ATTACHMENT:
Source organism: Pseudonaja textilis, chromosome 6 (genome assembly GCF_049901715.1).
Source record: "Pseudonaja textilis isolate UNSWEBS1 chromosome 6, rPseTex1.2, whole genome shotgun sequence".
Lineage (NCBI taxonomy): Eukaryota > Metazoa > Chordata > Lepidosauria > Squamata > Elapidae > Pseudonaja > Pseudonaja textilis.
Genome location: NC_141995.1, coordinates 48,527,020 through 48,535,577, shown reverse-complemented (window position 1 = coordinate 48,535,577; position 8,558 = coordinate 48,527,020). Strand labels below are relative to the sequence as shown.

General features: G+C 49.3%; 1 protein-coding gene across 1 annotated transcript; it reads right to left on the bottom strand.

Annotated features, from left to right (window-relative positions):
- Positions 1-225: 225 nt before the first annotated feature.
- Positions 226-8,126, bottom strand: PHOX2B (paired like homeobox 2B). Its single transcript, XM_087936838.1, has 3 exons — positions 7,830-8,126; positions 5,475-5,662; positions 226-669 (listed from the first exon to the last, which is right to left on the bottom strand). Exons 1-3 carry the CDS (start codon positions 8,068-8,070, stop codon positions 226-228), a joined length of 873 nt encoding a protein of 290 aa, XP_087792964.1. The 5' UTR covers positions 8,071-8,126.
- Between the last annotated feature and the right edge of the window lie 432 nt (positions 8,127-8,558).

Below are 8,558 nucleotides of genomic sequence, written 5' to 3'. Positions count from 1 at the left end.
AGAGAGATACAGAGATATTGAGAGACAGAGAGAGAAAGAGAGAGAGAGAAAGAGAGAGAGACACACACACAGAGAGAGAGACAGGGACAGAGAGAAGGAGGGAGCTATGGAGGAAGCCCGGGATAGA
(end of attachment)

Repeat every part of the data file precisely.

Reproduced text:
Source organism: Pseudonaja textilis, chromosome 6 (genome assembly GCF_049901715.1).
Source record: "Pseudonaja textilis isolate UNSWEBS1 chromosome 6, rPseTex1.2, whole genome shotgun sequence".
Lineage (NCBI taxonomy): Eukaryota > Metazoa > Chordata > Lepidosauria > Squamata > Elapidae > Pseudonaja > Pseudonaja textilis.
Genome location: NC_141995.1, coordinates 48,527,020 through 48,535,577, shown reverse-complemented (window position 1 = coordinate 48,535,577; position 8,558 = coordinate 48,527,020). Strand labels below are relative to the sequence as shown.

General features: G+C 49.3%; 1 protein-coding gene across 1 annotated transcript; it reads right to left on the bottom strand.

Annotated features, from left to right (window-relative positions):
- Positions 1-225: 225 nt before the first annotated feature.
- Positions 226-8,126, bottom strand: PHOX2B (paired like homeobox 2B). Its single transcript, XM_087936838.1, has 3 exons — positions 7,830-8,126; positions 5,475-5,662; positions 226-669 (listed from the first exon to the last, which is right to left on the bottom strand). Exons 1-3 carry the CDS (start codon positions 8,068-8,070, stop codon positions 226-228), a joined length of 873 nt encoding a protein of 290 aa, XP_087792964.1. The 5' UTR covers positions 8,071-8,126.
- Between the last annotated feature and the right edge of the window lie 432 nt (positions 8,127-8,558).

Below are 8,558 nucleotides of genomic sequence, written 5' to 3'. Positions count from 1 at the left end.
AGAGAGATACAGAGATATTGAGAGACAGAGAGAGAAAGAGAGAGAGAGAAAGAGAGAGAGACACACACACAGAGAGAGAGACAGGGACAGAGAGAAGGAGGGAGCTATGGAGGAAGCCCGGGATAGA